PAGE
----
US shale gas revolution 'good news for ME'
Dubai, June 2, 2013
The impact of America’s shale gas ‘revolution’ is good news for the oil-rich, gas-short Middle East, said experts at the London Business School’s Energy Insights Forum.
Energy Insights is the latest in a series of thought-leadership forums organised by London Business School at its regional headquarters in Dubai International Financial Centre.
The US is fast becoming energy self-sufficient through shale gas and looks set to become a major net exporter of natural gas within the next decade. While the American abundance of natural gas may be seen by some as a threat, it also presents opportunities for Middle East talent in the energy sector, said the experts.
In the US, shale gas is dramatically boosting economic development, adding an estimated $300 billion to US GDP by increasing employment opportunities and reviving its manufacturing industry. Recruitment experts now predict a talent exchange between the Middle East and the US.
“The region will become an exporter of talent,” remarked Danny Leinders, senior client partner, Korn Ferry International. “We will now move talent from the region into North America as the demand for energy expertise grows over there,” he stated.
Recruitment experts also pointed out that energy companies will place increasing importance on talent with a specialism in certain departments. “We’ll also see much stronger demands on departments such as health and safety, and corporate communications,” he added.
As the regional energy mix diversifies, there are other benefits for Middle East talent too. The increasing focus on the renewables sector is good news because of regional job creation and opportunity.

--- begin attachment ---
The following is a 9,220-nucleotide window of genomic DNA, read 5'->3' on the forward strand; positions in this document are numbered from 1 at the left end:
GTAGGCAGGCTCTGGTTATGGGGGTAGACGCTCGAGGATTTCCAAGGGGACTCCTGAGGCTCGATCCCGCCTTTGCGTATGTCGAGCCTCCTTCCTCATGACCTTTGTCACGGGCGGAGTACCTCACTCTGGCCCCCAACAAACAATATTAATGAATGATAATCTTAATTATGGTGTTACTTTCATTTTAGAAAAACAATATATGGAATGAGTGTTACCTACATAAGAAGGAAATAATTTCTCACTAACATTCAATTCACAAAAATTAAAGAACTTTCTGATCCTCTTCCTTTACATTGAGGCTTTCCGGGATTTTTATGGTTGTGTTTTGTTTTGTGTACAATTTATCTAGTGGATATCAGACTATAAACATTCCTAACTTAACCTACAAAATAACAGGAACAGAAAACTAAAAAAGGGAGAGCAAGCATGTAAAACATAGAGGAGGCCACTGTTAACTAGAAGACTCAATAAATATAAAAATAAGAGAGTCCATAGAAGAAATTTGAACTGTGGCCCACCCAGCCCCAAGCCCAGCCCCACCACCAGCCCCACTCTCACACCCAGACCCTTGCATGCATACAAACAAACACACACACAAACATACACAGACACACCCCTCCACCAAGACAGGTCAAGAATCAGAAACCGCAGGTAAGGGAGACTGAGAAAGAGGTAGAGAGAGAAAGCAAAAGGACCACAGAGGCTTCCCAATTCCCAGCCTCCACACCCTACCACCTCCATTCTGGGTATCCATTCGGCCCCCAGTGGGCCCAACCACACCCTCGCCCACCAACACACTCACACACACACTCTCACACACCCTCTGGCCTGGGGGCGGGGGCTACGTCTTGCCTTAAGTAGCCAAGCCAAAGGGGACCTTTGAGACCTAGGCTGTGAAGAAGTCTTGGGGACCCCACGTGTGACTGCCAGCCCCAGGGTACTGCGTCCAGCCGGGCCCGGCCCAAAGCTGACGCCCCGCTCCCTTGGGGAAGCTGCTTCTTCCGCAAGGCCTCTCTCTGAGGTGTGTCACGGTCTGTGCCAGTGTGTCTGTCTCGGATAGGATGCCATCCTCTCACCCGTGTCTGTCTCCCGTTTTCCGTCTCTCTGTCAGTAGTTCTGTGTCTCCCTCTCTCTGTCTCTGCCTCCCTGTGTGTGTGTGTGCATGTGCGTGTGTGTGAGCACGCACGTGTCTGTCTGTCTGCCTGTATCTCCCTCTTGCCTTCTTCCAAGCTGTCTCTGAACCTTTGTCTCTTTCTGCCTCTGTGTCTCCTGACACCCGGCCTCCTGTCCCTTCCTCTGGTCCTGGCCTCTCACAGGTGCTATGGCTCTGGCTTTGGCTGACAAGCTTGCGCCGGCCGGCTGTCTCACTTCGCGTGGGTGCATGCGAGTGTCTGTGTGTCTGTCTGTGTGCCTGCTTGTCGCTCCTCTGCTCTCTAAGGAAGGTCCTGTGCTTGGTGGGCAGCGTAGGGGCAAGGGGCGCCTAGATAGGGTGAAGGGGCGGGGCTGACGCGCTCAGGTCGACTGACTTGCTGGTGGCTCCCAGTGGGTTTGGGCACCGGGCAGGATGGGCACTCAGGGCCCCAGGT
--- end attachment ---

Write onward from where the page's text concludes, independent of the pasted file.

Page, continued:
“The push in renewable energy in Abu Dhabi and Saudi Arabia in particular has seen the formation of entirely new organisations. This presents new job roles for both locals and expats,” said Danny.
As the global pattern of energy supply and demand shifts as a result of US shale gas, experts at the forum also noted that the Middle East now has the opportunity to reassess its own energy policy.
Speaking at the forum, Dr Harry Bradbury, the chairman of Five Quarter Energy, said, "The Middle East should first address what is happening locally before fretting about America. Middle East players should consider what routes they can take to guarantee gas supply."
"There is a need for greater manufacturing opportunities here, and technology, which is an enabler," he observed.
“Without intervention, domestic energy demand will likely double over the next decade,” said Eduardo van-Zeller Neto, the principal at Boston Consulting Group.
“The challenge is not concerned with price pressure from new global supply routes, but with the efficient use of hydrocarbons in the GCC. A larger availability of gas will contribute to a more efficient use of hydrocarbons in the region,” he added.
Robin Mills, the head of Consulting at Manaar Energy Consulting and Project Management, said, “It is high time for the region to set the correct commercial incentives for private-sector and international investment into gas – and that includes the right pricing.”
Mounir Bouaziz, the VP for Upstream International Commercial Mena at Shell, said, "Ultimately, whilst the reserves are big, there is a regional gas shortage of 50 billion cu m per year. Global gas abundance in the world is good news for the Middle East. LNG is the fastest and most flexible way of linking the resource base to big demand centres.”
The experts were speaking to an audience of students enrolled on London Business School’s Executive MBA programme, together with alumni, recruiters and partners.
The panel discussion was moderated by Eithne Treanor, Founder of ETreanor Media.-TradeArabia News Service
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